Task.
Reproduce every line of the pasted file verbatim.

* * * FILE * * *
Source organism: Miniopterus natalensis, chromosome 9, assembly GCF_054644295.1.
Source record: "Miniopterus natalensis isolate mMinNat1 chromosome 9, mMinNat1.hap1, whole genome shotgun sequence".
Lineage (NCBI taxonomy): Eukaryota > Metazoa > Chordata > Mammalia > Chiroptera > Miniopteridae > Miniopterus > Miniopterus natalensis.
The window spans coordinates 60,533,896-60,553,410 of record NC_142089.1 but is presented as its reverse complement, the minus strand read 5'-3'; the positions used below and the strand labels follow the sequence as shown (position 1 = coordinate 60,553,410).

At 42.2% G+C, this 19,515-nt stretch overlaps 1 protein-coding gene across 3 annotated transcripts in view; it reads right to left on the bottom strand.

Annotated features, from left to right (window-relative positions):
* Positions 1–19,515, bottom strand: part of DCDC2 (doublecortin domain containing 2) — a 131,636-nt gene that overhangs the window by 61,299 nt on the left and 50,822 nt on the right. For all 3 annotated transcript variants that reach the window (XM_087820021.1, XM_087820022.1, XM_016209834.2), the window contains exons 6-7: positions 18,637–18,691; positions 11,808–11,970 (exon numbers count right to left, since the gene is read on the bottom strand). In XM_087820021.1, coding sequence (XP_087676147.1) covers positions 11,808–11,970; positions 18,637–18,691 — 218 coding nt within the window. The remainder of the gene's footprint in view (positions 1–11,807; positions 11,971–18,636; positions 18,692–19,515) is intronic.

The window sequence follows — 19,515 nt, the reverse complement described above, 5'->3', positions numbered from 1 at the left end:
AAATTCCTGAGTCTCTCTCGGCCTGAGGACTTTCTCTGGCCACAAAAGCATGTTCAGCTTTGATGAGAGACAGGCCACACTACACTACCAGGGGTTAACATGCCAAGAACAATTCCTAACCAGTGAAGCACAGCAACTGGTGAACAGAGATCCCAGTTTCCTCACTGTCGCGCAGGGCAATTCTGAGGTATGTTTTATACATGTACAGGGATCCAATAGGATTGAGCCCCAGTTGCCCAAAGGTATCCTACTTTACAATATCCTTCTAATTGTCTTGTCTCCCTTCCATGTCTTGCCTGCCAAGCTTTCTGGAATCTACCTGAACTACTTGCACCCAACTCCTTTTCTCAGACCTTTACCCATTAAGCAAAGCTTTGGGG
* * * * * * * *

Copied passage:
Source organism: Miniopterus natalensis, chromosome 9, assembly GCF_054644295.1.
Source record: "Miniopterus natalensis isolate mMinNat1 chromosome 9, mMinNat1.hap1, whole genome shotgun sequence".
Lineage (NCBI taxonomy): Eukaryota > Metazoa > Chordata > Mammalia > Chiroptera > Miniopteridae > Miniopterus > Miniopterus natalensis.
The window spans coordinates 60,533,896-60,553,410 of record NC_142089.1 but is presented as its reverse complement, the minus strand read 5'-3'; the positions used below and the strand labels follow the sequence as shown (position 1 = coordinate 60,553,410).

At 42.2% G+C, this 19,515-nt stretch overlaps 1 protein-coding gene across 3 annotated transcripts in view; it reads right to left on the bottom strand.

Annotated features, from left to right (window-relative positions):
* Positions 1–19,515, bottom strand: part of DCDC2 (doublecortin domain containing 2) — a 131,636-nt gene that overhangs the window by 61,299 nt on the left and 50,822 nt on the right. For all 3 annotated transcript variants that reach the window (XM_087820021.1, XM_087820022.1, XM_016209834.2), the window contains exons 6-7: positions 18,637–18,691; positions 11,808–11,970 (exon numbers count right to left, since the gene is read on the bottom strand). In XM_087820021.1, coding sequence (XP_087676147.1) covers positions 11,808–11,970; positions 18,637–18,691 — 218 coding nt within the window. The remainder of the gene's footprint in view (positions 1–11,807; positions 11,971–18,636; positions 18,692–19,515) is intronic.

The window sequence follows — 19,515 nt, the reverse complement described above, 5'->3', positions numbered from 1 at the left end:
AAATTCCTGAGTCTCTCTCGGCCTGAGGACTTTCTCTGGCCACAAAAGCATGTTCAGCTTTGATGAGAGACAGGCCACACTACACTACCAGGGGTTAACATGCCAAGAACAATTCCTAACCAGTGAAGCACAGCAACTGGTGAACAGAGATCCCAGTTTCCTCACTGTCGCGCAGGGCAATTCTGAGGTATGTTTTATACATGTACAGGGATCCAATAGGATTGAGCCCCAGTTGCCCAAAGGTATCCTACTTTACAATATCCTTCTAATTGTCTTGTCTCCCTTCCATGTCTTGCCTGCCAAGCTTTCTGGAATCTACCTGAACTACTTGCACCCAACTCCTTTTCTCAGACCTTTACCCATTAAGCAAAGCTTTGGGG